Sundance 2012: Spotlight on Canadian docs

In conversation from Park City, the filmmakers behind Indie Game: The Movie and China Heavyweight (pictured) talk about developing their festival projects.
January 26, 2012

Canadians are making their mark at Sundance 2012.

This year, three Canadian titles are among the 12 documentaries selected for the World Cinema Documentary Competition – Jennifer Baichwal’s Payback, James Swirsky and Lisanne Pajot’s Indie Game: The Movie, and Yung Chang’s China Heavyweight (pictured above).

As Carolle Brabant, executive director of Telefilm Canada, noted in a conference call with the filmmakers earlier this week, 2007 and 2008 are the only other years in which Canada has had three documentaries in competition at Park City.

Baichwal’s Payback has been sold to Zeitgeist Films for distribution in the U.S.; New York-based Zeitgeist also distributed Baichwal’s Act of God (2009) and Manufactured Landscapes (2006).

Director Scott Rudin and HBO have optioned Indie Game: The Movie for TV, which was announced Sunday. During the call, Pajot clarified that the project will not be a comedy.

“Our film is a thoughtful, mature look at video games, and that’s what Scott Rudin’s team was attracted to in terms of the premise of the film, so it will definitely not be a sitcom,” she said.

Chang’s boxing film China Heavyweight premiered on Saturday to a standing ovation, and the emotional impact was compounded by the fact that Chang brought Qi Moxiang, the coach who is the focus of his film, as a special guest to the screening.

During the conference call, Swirsky, Pajot, Chang and China Heavyweight producer Bob Moore talked about the origins of their films’ subject matter. While the films cover completely unrelated topics, there are common threads. The filmmakers were drawn into their particular subjects – literally travelling to follow their trails – and compelled to uncover important stories that they felt would otherwise remain untold. Both films also explore a theme of struggle in very different ways.

China Heavyweight producer Peter Wintonick first brought boxing in China to Chang’s attention, having read up on the subject in articles – such as Evan Osnos’s piece  in The New Yorker – that indicated that there was something brewing in China’s boxing world.

“It was very apparent that there was something, a burgeoning sport of boxing, happening in China, and that there was an interest around the world in terms of looking at China as the next potential bastion of heavyweight boxing champions,” Chang said.

From there, Chang said after doing some research with their Chinese film crew, they discovered a small town (with a population of approximately 300,000) in south central China with a boxing school.

“[The school] was very rough, with a concrete courtyard for training, and no boxing equipment, just some cheap gloves,” said Chang. “And that was the setting. There was this master, and the master had a coach, and they would recruit in the countryside to look for potential athletes, and for me, that was very interesting, this kind of arbitrary process of recruitment,” he said.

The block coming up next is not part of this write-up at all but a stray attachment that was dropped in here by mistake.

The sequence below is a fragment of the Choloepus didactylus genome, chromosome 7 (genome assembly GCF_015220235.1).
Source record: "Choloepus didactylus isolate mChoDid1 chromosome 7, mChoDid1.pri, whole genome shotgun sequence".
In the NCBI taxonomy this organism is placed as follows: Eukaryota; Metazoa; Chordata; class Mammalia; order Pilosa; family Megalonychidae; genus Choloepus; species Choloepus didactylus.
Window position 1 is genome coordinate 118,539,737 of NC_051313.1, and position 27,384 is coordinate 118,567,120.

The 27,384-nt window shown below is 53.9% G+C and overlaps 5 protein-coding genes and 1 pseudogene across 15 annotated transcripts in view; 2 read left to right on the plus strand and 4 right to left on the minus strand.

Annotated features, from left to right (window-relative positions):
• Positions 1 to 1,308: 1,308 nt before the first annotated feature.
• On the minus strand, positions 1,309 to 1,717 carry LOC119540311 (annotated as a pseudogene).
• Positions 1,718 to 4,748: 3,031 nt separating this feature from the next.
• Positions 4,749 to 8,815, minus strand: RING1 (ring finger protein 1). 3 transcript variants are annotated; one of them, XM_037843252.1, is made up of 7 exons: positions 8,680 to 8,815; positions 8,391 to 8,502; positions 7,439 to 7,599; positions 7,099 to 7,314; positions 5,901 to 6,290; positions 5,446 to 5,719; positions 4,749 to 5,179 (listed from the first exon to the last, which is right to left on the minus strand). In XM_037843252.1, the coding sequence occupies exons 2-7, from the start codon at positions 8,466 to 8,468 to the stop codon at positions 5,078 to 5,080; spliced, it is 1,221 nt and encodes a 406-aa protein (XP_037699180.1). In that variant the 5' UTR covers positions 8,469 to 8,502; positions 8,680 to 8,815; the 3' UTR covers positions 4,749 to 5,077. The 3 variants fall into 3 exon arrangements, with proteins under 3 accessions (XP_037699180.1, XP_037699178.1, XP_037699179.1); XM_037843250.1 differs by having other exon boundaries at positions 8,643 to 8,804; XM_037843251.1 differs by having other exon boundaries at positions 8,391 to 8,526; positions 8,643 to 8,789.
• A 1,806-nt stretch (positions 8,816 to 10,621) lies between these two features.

“I found it interesting to invert a sport like boxing, which was banned in China up until 1987, [because it was] a very American sport that… was considered too capitalist, too Western, too violent. To put it in a story about China seemed quite relevant, in terms of what China is dealing with today,” Chang said.

Swirsky and Pajot came across their subject matter when a glimpse into the life of an indie gamer set the stage for a greater project.

They were commissioned by the Manitoba government to do a series of five-minute portrait documentaries, one of which was on Alex Holowka, who made a game called Aquaria. The game went on to win the prestigious Seumas McNally Grand Prize at the Independent Games Festival and the directors watched Holowka go on to achieve rock star status in the gaming community.

“We found it extremely compelling, so much so that it could have easily been 20 or 30 minutes,” said Swirsky. “What was so neat about it was the struggle and the perseverance that went into the game.”

Shortly after, he and Pajot went to the Independent Games Summit at the Game Developers Conference in San Francisco, where they found a whole new world of rock star gamers.

“[There were] all these fantastic stories of heartbreak and inspiration and we thought, ‘These stories need to be told.’ We looked around in the [documentary] landscape and it blew us away that no one was talking about video game design at all, because video games are massive; they form our culture in a very strong way, but no one [was] really taking a more serious, thoughtful look at them,” he said.

“What struck us was that [these indie game developers] were reaching the world through the internet, and they were in this ecosystem where games made by one or two people were starting to reach mass amounts of people and making a ton of money, millions of dollars,” added Pajot.

The importance of Sundance in getting Canadian docs out in the world can’t be underestimated, Moore summed up.

“It’s the biggest stage to launch a film in the world for documentaries, even though there are so few international documentaries; it’s such a big important market. We’ve done it a couple of times before, and it’s made a huge difference in the trajectory of a film. Everything rolls out from it. Whether you like it or not, it’s definitely the place.”

About The Author
Jonathan Paul is a Toronto-based writer into creativity, content, advertising, tech, comics, video games, film, TV, time and space travel.